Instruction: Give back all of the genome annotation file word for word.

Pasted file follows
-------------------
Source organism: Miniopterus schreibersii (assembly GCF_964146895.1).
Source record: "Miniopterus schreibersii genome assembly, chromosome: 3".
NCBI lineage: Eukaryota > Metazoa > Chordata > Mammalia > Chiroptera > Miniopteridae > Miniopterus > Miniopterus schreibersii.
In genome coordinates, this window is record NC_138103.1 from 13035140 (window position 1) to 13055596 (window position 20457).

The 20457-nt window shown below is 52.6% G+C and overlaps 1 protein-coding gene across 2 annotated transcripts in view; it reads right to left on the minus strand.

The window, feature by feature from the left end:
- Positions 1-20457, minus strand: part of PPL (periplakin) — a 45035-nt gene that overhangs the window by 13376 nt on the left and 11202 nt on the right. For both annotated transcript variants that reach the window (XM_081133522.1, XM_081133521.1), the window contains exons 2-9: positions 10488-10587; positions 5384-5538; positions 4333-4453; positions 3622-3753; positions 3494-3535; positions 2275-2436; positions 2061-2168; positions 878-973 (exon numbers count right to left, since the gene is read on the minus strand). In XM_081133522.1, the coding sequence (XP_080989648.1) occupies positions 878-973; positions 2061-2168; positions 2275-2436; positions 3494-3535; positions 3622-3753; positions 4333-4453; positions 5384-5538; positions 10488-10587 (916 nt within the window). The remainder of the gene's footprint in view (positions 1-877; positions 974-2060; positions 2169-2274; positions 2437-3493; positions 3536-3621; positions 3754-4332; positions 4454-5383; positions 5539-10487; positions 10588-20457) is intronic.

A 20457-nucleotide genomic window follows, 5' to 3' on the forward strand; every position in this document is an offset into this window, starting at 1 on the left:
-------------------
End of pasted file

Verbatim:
Source organism: Miniopterus schreibersii (assembly GCF_964146895.1).
Source record: "Miniopterus schreibersii genome assembly, chromosome: 3".
NCBI lineage: Eukaryota > Metazoa > Chordata > Mammalia > Chiroptera > Miniopteridae > Miniopterus > Miniopterus schreibersii.
In genome coordinates, this window is record NC_138103.1 from 13035140 (window position 1) to 13055596 (window position 20457).

The 20457-nt window shown below is 52.6% G+C and overlaps 1 protein-coding gene across 2 annotated transcripts in view; it reads right to left on the minus strand.

The window, feature by feature from the left end:
- Positions 1-20457, minus strand: part of PPL (periplakin) — a 45035-nt gene that overhangs the window by 13376 nt on the left and 11202 nt on the right. For both annotated transcript variants that reach the window (XM_081133522.1, XM_081133521.1), the window contains exons 2-9: positions 10488-10587; positions 5384-5538; positions 4333-4453; positions 3622-3753; positions 3494-3535; positions 2275-2436; positions 2061-2168; positions 878-973 (exon numbers count right to left, since the gene is read on the minus strand). In XM_081133522.1, the coding sequence (XP_080989648.1) occupies positions 878-973; positions 2061-2168; positions 2275-2436; positions 3494-3535; positions 3622-3753; positions 4333-4453; positions 5384-5538; positions 10488-10587 (916 nt within the window). The remainder of the gene's footprint in view (positions 1-877; positions 974-2060; positions 2169-2274; positions 2437-3493; positions 3536-3621; positions 3754-4332; positions 4454-5383; positions 5539-10487; positions 10588-20457) is intronic.

A 20457-nucleotide genomic window follows, 5' to 3' on the forward strand; every position in this document is an offset into this window, starting at 1 on the left: